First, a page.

It may well be that there is some general issue with your approach to applications and interviews. If the same concerns keep coming up at interviews, you need to question why that's happening. It definitely isn't that your grades are too good. That concern is...strange. I'll leave it at that. But just because it isn't the reason you were worried it might be doesn't mean the problem doesn't exist. It just means it isn't coming from where you think it's coming from. I'd really suggest you should be looking elsewhere to locate the problem, because there probably is one. But it isn't that your grades are too good.

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3 minutes ago, feraenaturae said:

Oh man, to be clear, I was joking! You might get asked about it, just because the grade is such an outlier. But I just want to clarify that I was joking and completely making up the idea anyone thinks LRW is the most important for hiring. I have never heard that, but have actually heard the opposite as a rumour (no clue if that had any truth to it).

You should have an explanation for it prepared before interview season. Maybe you were just writing it reductively, but I'm not sure saying it's the first exam you wrote at home during a global pandemic is the best answer you could give.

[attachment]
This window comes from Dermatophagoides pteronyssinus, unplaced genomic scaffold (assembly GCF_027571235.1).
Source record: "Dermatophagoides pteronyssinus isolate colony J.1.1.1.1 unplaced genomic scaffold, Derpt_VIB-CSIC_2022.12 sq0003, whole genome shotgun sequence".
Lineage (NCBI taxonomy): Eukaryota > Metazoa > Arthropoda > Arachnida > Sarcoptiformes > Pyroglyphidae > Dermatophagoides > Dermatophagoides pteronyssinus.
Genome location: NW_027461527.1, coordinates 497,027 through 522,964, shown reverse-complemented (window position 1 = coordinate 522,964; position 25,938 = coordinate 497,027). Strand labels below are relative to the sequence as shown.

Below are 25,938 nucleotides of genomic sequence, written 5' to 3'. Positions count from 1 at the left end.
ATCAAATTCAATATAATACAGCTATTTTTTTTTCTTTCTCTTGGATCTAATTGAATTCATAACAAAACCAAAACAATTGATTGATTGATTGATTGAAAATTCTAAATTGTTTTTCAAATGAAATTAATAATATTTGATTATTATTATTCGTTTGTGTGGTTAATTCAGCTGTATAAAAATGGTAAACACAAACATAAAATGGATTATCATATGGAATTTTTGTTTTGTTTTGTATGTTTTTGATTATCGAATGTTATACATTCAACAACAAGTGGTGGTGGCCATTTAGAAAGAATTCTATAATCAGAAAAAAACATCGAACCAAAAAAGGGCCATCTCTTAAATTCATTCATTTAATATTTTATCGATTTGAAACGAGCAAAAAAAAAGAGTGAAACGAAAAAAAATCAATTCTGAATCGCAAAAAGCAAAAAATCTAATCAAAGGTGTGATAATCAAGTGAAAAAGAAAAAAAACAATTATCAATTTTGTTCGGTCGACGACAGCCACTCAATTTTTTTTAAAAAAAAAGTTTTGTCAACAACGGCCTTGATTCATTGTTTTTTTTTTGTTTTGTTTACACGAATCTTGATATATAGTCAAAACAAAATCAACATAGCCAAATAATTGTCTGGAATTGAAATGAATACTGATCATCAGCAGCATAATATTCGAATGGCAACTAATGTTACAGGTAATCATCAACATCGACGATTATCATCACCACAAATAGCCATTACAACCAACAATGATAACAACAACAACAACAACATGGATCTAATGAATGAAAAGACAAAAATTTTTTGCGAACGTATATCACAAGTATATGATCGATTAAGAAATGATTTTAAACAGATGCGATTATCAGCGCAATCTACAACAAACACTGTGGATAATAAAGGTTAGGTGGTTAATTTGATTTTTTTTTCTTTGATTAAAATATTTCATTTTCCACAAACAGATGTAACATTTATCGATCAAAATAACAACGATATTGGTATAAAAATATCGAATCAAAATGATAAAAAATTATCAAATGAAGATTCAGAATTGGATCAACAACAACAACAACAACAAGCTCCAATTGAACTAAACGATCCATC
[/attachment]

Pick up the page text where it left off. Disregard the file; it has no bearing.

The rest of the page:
I don't know your circumstances, but I think you could come up with a stronger answer. One that shows critical self-reflection and the ability to learn from your mistakes/weaknesses to become better. For example, identifying specifics of what went wrong and what you learned from it.

Very true! I asked the Professor for feedback on my exam and so know exactly I went wrong and how to improve going forward, just did not want to post the whole spiel here. 

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Posted (edited)
6 minutes ago, Diplock said:

It may well be that there is some general issue with your approach to applications and interviews. If the same concerns keep coming up at interviews, you need to question why that's happening. It definitely isn't that your grades are too good. That concern is...strange. I'll leave it at that. But just because it isn't the reason you were worried it might be doesn't mean the problem doesn't exist. It just means it isn't coming from where you think it's coming from. I'd really suggest you should be looking elsewhere to locate the problem, because there probably is one. But it isn't that your grades are too good.